Lawmakers heard testimony on a bill that would end the practice of reincarcerating people on probation who fail a drug test. (Boston Globe

Essex County District Attorney Jonathan Blodgett is calling for passage of a criminal justice bill filed by Gov. Charlie Baker because, under current law, recently affirmed by the Supreme Judicial Court, a Lawrence cop accused of raping a boy cannot be locked up pre-trial as a safety measure. (Eagle-Tribune

David Bernstein says it’s time for Charlie Baker to leave the Republican Party. (Boston Magazine)

Winning passage of a tougher seat belt law, one that allows police to pull over people who aren’t buckled up, seems like a longshot again this year. (State House News)


Some Brookline residents want new restrictions on the popular pot shop NETA, which often has lines out the door and is open until 10 p.m. (WGBH

Plans for a seaside home on stilts in Gloucester were dashed by Superior Court Judge Salim Tabit’s ruling siding with neighbors to the property. (Gloucester Daily Times

Easton trailer park residents are going without water, just as the proposed sale of the park to its own residents has stalled. (Brockton Enterprise) 


In the most damning testimony yet provided in the House impeachment probe, the US ambassador to Ukraine, William Taylor, Jr., told a House panel that President Trump held up $391 million in military aid to Ukraine to force the country to help investigate his domestic political rivals — laying out exactly the kind of “quid pro quo” that the White House has vehemently insisted did not occur. (New York Times) The Washington Post’s Dan Balz writes of the quid pro quo, “It is no longer a question of whether this happened. It is now a question of how the president explains it and how lawmakers — especially Republicans — choose to respond to it.”

Trump likened the impeachment inquiry to a lynching. That’s not “problematic,” as some say, but racist, writes Renee Graham. (Boston Globe)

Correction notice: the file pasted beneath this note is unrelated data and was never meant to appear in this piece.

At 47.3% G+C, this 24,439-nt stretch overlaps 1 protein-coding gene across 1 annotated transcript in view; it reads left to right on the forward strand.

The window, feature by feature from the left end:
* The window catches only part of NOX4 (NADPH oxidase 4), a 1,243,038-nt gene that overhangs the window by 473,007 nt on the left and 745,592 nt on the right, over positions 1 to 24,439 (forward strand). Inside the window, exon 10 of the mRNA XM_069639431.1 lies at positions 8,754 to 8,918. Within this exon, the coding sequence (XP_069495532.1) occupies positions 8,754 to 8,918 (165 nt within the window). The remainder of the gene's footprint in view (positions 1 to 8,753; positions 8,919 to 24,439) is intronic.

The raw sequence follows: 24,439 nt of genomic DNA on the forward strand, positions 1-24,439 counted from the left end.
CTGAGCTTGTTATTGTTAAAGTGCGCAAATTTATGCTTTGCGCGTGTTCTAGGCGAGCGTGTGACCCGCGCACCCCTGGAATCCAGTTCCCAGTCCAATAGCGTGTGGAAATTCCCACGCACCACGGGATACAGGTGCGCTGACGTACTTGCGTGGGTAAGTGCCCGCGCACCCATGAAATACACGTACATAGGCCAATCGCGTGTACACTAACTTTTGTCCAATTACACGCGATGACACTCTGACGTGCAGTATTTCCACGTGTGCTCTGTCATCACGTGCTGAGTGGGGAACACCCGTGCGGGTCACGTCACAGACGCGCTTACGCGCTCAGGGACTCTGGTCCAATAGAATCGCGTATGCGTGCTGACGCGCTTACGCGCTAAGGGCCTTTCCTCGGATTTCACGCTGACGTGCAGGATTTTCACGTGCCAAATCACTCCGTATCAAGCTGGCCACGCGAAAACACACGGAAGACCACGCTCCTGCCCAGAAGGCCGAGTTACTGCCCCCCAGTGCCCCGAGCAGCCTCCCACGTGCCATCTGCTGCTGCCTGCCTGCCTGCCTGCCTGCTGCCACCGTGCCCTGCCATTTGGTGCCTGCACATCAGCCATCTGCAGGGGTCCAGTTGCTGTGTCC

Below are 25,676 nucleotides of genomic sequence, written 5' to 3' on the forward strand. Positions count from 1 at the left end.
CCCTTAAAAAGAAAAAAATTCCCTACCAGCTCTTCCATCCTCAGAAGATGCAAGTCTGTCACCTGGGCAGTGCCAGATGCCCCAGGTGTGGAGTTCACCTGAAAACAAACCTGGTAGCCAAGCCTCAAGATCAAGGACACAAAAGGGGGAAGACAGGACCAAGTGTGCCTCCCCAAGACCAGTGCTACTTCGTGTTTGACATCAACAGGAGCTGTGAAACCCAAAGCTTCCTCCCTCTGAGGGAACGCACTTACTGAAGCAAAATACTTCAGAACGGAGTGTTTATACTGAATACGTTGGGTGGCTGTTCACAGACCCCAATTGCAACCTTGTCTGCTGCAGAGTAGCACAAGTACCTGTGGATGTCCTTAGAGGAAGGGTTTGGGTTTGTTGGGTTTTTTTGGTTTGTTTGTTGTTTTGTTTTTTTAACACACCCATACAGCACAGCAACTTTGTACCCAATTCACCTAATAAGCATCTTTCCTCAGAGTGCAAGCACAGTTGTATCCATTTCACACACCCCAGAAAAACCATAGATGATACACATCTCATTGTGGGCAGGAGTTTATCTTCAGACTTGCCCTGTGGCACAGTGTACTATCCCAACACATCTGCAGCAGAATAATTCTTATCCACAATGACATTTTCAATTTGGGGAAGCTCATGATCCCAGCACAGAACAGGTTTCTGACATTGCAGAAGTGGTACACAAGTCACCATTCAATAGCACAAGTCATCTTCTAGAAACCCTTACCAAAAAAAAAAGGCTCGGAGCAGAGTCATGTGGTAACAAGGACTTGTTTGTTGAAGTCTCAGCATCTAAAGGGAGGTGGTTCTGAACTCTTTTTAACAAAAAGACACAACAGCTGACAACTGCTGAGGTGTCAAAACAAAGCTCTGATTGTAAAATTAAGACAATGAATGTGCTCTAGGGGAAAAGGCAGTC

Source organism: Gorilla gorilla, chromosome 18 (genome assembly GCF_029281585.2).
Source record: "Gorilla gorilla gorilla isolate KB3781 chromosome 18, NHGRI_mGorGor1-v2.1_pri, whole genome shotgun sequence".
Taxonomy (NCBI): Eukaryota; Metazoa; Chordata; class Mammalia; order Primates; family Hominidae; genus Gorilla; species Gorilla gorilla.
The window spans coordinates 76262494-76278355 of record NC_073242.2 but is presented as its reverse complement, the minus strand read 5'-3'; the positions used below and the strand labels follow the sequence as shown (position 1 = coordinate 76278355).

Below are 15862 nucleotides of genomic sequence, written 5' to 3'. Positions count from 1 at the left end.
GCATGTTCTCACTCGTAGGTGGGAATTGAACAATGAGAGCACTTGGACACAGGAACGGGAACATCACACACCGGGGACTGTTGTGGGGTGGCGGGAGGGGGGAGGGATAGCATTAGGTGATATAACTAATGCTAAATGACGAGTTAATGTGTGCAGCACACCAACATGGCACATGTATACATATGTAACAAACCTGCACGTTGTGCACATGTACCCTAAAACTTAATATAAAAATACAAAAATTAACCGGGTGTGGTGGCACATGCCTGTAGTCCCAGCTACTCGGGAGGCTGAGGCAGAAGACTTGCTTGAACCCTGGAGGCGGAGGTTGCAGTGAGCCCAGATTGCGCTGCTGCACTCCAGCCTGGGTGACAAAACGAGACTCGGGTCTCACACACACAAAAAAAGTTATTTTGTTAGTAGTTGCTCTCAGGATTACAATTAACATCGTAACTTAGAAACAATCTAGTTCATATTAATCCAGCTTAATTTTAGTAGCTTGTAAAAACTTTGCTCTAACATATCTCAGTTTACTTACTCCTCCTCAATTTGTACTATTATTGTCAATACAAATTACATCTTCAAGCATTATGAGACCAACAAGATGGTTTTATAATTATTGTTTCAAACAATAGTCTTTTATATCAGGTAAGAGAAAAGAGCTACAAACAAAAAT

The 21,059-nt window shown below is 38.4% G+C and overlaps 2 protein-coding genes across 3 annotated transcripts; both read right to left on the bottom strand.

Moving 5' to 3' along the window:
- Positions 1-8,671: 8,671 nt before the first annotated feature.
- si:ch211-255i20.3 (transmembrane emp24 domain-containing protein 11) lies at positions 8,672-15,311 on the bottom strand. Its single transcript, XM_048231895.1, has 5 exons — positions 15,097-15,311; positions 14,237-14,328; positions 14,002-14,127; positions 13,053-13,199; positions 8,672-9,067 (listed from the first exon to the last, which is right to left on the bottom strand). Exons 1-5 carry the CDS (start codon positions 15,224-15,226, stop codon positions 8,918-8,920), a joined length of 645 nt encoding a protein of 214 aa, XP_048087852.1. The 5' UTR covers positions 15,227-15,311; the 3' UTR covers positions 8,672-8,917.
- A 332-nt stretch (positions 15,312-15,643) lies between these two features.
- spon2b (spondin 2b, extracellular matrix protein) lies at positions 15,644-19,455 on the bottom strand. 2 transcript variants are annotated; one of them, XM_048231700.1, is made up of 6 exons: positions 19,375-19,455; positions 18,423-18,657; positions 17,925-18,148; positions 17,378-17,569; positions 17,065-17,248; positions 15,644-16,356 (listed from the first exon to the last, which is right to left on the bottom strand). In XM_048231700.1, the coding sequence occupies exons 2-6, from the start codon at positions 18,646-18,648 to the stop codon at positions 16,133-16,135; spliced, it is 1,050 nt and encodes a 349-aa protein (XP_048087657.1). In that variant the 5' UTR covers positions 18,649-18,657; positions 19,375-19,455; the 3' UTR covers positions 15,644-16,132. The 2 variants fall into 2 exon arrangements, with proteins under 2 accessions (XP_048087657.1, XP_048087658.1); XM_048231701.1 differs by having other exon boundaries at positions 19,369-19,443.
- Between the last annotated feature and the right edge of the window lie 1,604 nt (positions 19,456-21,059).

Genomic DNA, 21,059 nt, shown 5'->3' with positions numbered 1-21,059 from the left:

Methuen mayoral candidate Neil Perry spoke openly about his contentious 2001 divorce, and then his rival for the top job Jennifer Kannan posted documents about the incident and disputed Perry’s claims about what happened. (Eagle-Tribune

Sen. Elizabeth Warren has opened up a sizable lead in her home state, but on health care Massachusetts voters prefer a public option to Medicare for All, which is what Warren supports, according to a WBUR/MassINC Polling Group survey. (WBUR)

Springfield Mayor Dominic Sarno says he didn’t think about the appropriateness of it when he stopped off at a fundraiser for a former firefighter and saw a fire truck and firefighters in uniform at the event. (MassLive)

Boston City Councilor Althea Garrison backed rent control and at-large challenger Julia Mejia proposed a dramatic increase in affordable housing requirements for developers during a debate Tuesday. (WBUR


Local officials and a developer pitched lawmakers Tuesday on a bill that would pave the way for a planned horse track and gambling facility in Wareham, but Sen. Marc Pacheco slammed the bill as an attempt by a “self-serving” developer to be given special treatment. (Herald News) 

Quincy Mayor Thomas Koch and City Councilor Ian Cain say they’re looking into building a municipal broadband  system. (Patriot Ledger) 


The state may be living within its health care cost benchmark, but data indicate the burden on individuals and families is growing. (CommonWealth)

A Biogen drug may hold some promise as a treatment for Alzheimer’s disease. (Boston Globe)


Emerson College journalism professor Moses Shumow was struck and killed by a commuter rail train in Beverly. (MassLive)


The New Yorker has a great read on the Stanford scientist behind Impossible Foods, the company behind the plant-based Impossible Burger. He’s trying to eliminate meat from our diet and combat climate change. “Every four pounds of beef you eat contributes to as much global warming as flying from New York to London—and the average American eats that much each month,” the story says. 

Why are moose doing better in Massachusetts than in northern New England, and why are they being spotted in Worcester? (Telegram & Gazette)

The regional administrator for the federal Environmental Protection Agency must recuse himself in many cases the office is dealing with because of his prior role as a top official at Dow Chemical Co. (Boston Globe)


A federal grand jury has returned additional charges against several parents and university athletic officials who already had been ensnared in a nationwide college admissions scandal, including two men with Cape ties. (Cape Cod Times)